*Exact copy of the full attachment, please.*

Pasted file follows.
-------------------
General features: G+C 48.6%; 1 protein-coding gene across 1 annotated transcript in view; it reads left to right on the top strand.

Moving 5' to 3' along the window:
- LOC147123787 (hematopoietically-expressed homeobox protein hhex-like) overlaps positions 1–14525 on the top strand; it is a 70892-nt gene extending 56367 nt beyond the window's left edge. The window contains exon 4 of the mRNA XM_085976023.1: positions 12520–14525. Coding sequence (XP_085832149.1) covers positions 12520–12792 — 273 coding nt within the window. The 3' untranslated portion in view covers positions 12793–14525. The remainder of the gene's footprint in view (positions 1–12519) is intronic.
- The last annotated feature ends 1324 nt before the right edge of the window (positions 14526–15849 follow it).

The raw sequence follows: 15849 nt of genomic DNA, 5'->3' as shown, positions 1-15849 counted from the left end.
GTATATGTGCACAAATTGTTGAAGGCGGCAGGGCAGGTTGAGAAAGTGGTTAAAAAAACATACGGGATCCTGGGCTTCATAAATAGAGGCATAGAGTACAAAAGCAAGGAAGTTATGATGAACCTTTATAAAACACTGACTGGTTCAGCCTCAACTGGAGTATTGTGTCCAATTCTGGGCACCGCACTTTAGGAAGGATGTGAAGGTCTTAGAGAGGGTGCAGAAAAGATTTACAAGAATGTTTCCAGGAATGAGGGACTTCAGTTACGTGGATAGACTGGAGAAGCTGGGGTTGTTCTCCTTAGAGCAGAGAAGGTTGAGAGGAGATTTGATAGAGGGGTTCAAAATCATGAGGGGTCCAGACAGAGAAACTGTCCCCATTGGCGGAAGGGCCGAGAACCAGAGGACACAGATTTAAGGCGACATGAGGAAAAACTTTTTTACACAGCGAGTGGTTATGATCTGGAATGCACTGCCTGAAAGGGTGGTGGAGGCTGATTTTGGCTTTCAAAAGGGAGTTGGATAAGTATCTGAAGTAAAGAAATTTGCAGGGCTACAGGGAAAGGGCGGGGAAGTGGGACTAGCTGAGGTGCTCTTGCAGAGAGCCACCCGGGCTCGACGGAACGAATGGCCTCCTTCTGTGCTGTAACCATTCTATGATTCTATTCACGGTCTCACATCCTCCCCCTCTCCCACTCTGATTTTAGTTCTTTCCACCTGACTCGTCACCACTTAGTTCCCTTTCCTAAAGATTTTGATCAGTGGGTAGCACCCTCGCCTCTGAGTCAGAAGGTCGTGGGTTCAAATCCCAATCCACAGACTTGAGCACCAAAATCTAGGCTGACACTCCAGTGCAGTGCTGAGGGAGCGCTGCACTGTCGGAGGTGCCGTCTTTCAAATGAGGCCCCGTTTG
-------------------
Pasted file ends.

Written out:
General features: G+C 48.6%; 1 protein-coding gene across 1 annotated transcript in view; it reads left to right on the top strand.

Moving 5' to 3' along the window:
- LOC147123787 (hematopoietically-expressed homeobox protein hhex-like) overlaps positions 1–14525 on the top strand; it is a 70892-nt gene extending 56367 nt beyond the window's left edge. The window contains exon 4 of the mRNA XM_085976023.1: positions 12520–14525. Coding sequence (XP_085832149.1) covers positions 12520–12792 — 273 coding nt within the window. The 3' untranslated portion in view covers positions 12793–14525. The remainder of the gene's footprint in view (positions 1–12519) is intronic.
- The last annotated feature ends 1324 nt before the right edge of the window (positions 14526–15849 follow it).

The raw sequence follows: 15849 nt of genomic DNA, 5'->3' as shown, positions 1-15849 counted from the left end.
GTATATGTGCACAAATTGTTGAAGGCGGCAGGGCAGGTTGAGAAAGTGGTTAAAAAAACATACGGGATCCTGGGCTTCATAAATAGAGGCATAGAGTACAAAAGCAAGGAAGTTATGATGAACCTTTATAAAACACTGACTGGTTCAGCCTCAACTGGAGTATTGTGTCCAATTCTGGGCACCGCACTTTAGGAAGGATGTGAAGGTCTTAGAGAGGGTGCAGAAAAGATTTACAAGAATGTTTCCAGGAATGAGGGACTTCAGTTACGTGGATAGACTGGAGAAGCTGGGGTTGTTCTCCTTAGAGCAGAGAAGGTTGAGAGGAGATTTGATAGAGGGGTTCAAAATCATGAGGGGTCCAGACAGAGAAACTGTCCCCATTGGCGGAAGGGCCGAGAACCAGAGGACACAGATTTAAGGCGACATGAGGAAAAACTTTTTTACACAGCGAGTGGTTATGATCTGGAATGCACTGCCTGAAAGGGTGGTGGAGGCTGATTTTGGCTTTCAAAAGGGAGTTGGATAAGTATCTGAAGTAAAGAAATTTGCAGGGCTACAGGGAAAGGGCGGGGAAGTGGGACTAGCTGAGGTGCTCTTGCAGAGAGCCACCCGGGCTCGACGGAACGAATGGCCTCCTTCTGTGCTGTAACCATTCTATGATTCTATTCACGGTCTCACATCCTCCCCCTCTCCCACTCTGATTTTAGTTCTTTCCACCTGACTCGTCACCACTTAGTTCCCTTTCCTAAAGATTTTGATCAGTGGGTAGCACCCTCGCCTCTGAGTCAGAAGGTCGTGGGTTCAAATCCCAATCCACAGACTTGAGCACCAAAATCTAGGCTGACACTCCAGTGCAGTGCTGAGGGAGCGCTGCACTGTCGGAGGTGCCGTCTTTCAAATGAGGCCCCGTTTG